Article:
Divrei Torah on the weekly portions
Knowing When to Own Up
“When any of your brothers is poor … do not harden your heart or close your hand against your needy brother. Open your hand generously, and extend to him any credit he needs to take care of his wants … Make every effort to give him, and do not feel aggrieved when you give him, since Hashem your God will then bless you in all your deeds and in all your endeavours” (Devarim 15:7-10).
Rav Chaim Soloveitchik once received a knock at the door the day before Pesach. At the door was a poor widow who had 13 children. Unfortunately a fire had caused all her prepared Pesach food to be destroyed and she was crying bitterly. Rav Chaim took all the prepared Pesach food his wife had made from the larder and personally loaded it onto a wagon for the poor widow. He kept quiet about this and the following morning his wife was shocked to find the larder empty. Naturally they would be having many guests over the coming Festival but now it appeared all the food had been stolen! Word got out around the community that the Rabbi's food had all been stolen and members of the community rallied round to supply the Rabbi with plenty of food. Rav Chaim could not keep his secret from his wife and on Pesach morning he told her that he had actually taken the food and given it to a poor family. Rav Chaim's wife inquired why her husband had given away all of their food which they needed for themselves and their many guests? Rav Chaim responded: "I knew that our community would provide for their Rabbi, but who was going to provide for the poor widow and her family?"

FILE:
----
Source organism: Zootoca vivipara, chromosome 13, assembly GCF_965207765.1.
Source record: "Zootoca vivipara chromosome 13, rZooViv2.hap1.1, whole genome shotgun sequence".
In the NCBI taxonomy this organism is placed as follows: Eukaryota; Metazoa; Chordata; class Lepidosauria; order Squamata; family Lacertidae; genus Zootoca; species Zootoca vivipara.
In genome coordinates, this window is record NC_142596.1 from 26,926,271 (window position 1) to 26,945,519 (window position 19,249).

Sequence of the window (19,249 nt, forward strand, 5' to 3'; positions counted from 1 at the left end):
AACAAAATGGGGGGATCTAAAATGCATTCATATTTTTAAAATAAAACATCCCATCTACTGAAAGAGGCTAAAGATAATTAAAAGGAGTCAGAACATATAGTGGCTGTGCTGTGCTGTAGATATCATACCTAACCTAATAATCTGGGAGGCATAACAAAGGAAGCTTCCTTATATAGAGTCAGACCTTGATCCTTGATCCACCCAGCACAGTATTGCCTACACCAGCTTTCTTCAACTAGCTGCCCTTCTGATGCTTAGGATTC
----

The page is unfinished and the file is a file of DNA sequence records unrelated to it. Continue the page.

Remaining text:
On another occasion, Rav Chaim’s father, Rav Yosef Dov Soleveitchik (the Brisker Rav), stopped by an inn in the middle of a freezing night and asked for lodging. He had no entourage with him, and the innkeeper treated him with abuse. He did not disclose who he was and, after pleading with the innkeeper, he was allowed to sleep on the floor near a stove. The innkeeper, thinking that the man was a poor beggar, did not offer him any food and refused to give him more than a little bread and water for which Rav Soleveitchik was willing to pay.
The next morning, some of the town notables came to the inn: "We understand that the Brisker Rav was passing through this town. Is it possible that he stayed at your inn last night?" At first, the innkeeper dismissed the question - until the Rav appeared and the group entered to greet him warmly. In a few minutes, the town dignitaries converged on the inn with their students and children all in line to meet the great sage. Terribly embarrassed, the innkeeper, who realized that he had berated and humiliated a leading Torah figure, decided to beg forgiveness from the Rav. "Rebbe," he cried, "I am so sorry. I had no idea that you were the Brisker Rav! Please forgive me." The Rav replied. "I would love to, but you see that would be impossible." "But why?" asked the owner in shock. "You see”, explained the sage, "You are coming to ask forgiveness from the Brisker Rav. That is not who you insulted. You debased a simple Jew who came for lodging - and he is no longer here to forgive you."
Rabbi Mordechai Kamenetzky suggests that the Torah’s expression “when you give him” means “When you give”, realize that it is to a “him”, i.e. a person, same as you. The Torah emphasizes that we must treat all people as respectfully as we like to be treated.